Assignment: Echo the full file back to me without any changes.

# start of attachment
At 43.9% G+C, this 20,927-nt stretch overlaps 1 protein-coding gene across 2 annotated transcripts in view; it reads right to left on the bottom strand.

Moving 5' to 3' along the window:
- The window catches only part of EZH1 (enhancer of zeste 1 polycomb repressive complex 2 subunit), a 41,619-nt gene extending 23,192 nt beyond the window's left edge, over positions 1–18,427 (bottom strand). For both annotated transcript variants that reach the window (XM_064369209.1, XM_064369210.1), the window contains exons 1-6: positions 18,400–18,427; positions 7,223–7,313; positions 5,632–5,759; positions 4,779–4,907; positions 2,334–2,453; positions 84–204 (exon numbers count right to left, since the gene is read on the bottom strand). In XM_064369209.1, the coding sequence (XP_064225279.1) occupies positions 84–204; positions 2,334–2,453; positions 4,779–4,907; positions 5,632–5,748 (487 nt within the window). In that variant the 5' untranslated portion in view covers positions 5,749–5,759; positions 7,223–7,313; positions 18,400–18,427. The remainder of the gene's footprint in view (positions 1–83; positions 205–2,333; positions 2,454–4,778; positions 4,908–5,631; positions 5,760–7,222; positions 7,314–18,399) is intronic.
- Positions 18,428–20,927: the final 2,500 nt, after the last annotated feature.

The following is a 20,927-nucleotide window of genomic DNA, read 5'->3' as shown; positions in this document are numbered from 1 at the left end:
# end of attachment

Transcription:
At 43.9% G+C, this 20,927-nt stretch overlaps 1 protein-coding gene across 2 annotated transcripts in view; it reads right to left on the bottom strand.

Moving 5' to 3' along the window:
- The window catches only part of EZH1 (enhancer of zeste 1 polycomb repressive complex 2 subunit), a 41,619-nt gene extending 23,192 nt beyond the window's left edge, over positions 1–18,427 (bottom strand). For both annotated transcript variants that reach the window (XM_064369209.1, XM_064369210.1), the window contains exons 1-6: positions 18,400–18,427; positions 7,223–7,313; positions 5,632–5,759; positions 4,779–4,907; positions 2,334–2,453; positions 84–204 (exon numbers count right to left, since the gene is read on the bottom strand). In XM_064369209.1, the coding sequence (XP_064225279.1) occupies positions 84–204; positions 2,334–2,453; positions 4,779–4,907; positions 5,632–5,748 (487 nt within the window). In that variant the 5' untranslated portion in view covers positions 5,749–5,759; positions 7,223–7,313; positions 18,400–18,427. The remainder of the gene's footprint in view (positions 1–83; positions 205–2,333; positions 2,454–4,778; positions 4,908–5,631; positions 5,760–7,222; positions 7,314–18,399) is intronic.
- Positions 18,428–20,927: the final 2,500 nt, after the last annotated feature.

The following is a 20,927-nucleotide window of genomic DNA, read 5'->3' as shown; positions in this document are numbered from 1 at the left end: